Fahad Sajid, University of Chicago
It is widely acknowledged that without the help of indigenous collaborators, colonialism could hardly have worked. This was nowhere and never more keenly felt than in British India in the immediate aftermath of the Rebellion of 1857, which exposed the shallow foundations of the colonial state and discredited the liberal “civilizing mission” that had shaped policy for the previous thirty years. However, as colonial authorities began reorienting the ship of state back toward a conservative and preservationist mode of rule, a disagreement emerged over which institutions were truly native and which class of Indians actually deserving of the state’s patronage and solicitude. This article explores this contentious debate and the extent to which competing visions of colonial state-building were molded by the class sympathies of the administrators who came to champion either the humble peasantry or the landed aristocracy. Through an analysis of the official record spanning the annexation of the Punjab in 1849 to the consolidation of a propertied elite in Oudh in 1869, it contributes to the literature on the origins of colonial institutions by demonstrating that both camps were driven far more by normative commitments on the question of class than by any objective consideration of precolonial conditions or even pragmatic calculations rooted in political expediency.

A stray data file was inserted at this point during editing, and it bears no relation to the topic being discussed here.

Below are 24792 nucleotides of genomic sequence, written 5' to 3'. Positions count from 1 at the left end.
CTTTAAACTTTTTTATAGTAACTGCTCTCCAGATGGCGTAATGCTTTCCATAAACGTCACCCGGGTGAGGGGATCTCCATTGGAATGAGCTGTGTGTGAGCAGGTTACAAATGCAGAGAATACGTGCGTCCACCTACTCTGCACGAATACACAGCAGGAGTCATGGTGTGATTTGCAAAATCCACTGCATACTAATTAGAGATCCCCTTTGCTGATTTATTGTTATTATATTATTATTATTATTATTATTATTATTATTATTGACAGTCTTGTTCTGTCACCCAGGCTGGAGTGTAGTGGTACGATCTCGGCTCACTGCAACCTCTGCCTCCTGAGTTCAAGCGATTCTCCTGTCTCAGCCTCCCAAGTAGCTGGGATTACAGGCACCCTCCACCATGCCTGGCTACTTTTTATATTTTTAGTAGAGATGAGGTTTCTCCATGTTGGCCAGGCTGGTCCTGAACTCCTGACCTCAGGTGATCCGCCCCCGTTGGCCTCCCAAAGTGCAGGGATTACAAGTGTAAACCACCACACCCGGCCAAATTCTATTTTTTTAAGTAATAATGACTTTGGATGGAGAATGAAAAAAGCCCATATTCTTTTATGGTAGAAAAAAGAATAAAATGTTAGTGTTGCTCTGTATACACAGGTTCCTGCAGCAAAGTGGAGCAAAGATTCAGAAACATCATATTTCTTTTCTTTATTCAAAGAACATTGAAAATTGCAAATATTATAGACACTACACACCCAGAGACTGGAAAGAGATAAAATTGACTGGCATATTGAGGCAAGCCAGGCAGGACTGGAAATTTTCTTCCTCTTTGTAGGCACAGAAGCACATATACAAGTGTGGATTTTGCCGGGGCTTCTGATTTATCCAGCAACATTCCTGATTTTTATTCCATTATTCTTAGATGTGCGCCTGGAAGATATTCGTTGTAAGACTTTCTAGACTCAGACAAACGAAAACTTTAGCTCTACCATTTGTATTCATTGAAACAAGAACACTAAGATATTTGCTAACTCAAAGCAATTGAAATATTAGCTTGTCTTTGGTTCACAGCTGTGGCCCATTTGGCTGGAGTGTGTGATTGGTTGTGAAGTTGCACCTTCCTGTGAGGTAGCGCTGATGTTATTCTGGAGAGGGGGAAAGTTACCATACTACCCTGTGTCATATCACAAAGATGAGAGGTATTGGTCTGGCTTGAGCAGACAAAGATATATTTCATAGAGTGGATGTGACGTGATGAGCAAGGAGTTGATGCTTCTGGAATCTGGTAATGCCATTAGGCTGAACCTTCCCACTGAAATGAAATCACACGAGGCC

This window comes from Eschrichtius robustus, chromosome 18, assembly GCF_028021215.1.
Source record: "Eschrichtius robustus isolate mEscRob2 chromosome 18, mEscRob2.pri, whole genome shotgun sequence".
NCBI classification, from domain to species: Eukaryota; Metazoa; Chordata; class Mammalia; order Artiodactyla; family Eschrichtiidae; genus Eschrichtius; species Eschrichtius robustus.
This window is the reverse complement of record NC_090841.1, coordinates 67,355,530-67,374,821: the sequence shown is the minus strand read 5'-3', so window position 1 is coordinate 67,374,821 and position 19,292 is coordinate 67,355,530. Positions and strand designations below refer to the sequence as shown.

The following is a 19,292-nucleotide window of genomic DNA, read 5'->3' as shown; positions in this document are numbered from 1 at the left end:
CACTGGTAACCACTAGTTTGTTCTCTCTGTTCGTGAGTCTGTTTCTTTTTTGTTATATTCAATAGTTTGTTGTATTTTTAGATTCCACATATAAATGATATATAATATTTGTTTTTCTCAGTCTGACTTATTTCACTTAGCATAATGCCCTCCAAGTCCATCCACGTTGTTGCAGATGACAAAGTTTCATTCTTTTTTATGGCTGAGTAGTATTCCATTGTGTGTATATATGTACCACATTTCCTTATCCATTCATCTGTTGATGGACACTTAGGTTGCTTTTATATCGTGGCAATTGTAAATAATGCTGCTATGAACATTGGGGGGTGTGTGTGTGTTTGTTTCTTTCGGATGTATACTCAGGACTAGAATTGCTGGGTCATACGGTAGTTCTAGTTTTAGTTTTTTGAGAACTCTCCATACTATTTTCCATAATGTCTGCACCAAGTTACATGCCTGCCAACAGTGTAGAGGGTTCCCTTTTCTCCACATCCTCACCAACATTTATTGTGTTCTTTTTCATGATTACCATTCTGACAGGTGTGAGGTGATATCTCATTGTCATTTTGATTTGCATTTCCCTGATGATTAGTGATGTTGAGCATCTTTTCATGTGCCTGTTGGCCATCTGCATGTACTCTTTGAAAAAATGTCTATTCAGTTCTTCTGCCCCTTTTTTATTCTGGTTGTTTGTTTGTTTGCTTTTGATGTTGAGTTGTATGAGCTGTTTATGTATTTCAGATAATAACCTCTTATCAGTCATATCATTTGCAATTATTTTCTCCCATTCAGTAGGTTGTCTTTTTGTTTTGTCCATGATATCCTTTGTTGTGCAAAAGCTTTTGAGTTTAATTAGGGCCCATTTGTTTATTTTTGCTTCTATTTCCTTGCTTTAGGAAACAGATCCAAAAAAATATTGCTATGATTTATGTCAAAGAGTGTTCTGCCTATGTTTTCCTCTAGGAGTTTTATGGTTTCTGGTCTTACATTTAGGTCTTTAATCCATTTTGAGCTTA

No extended abstract or paper available
Presented in Session 217. State-building in Modern Colonial Empires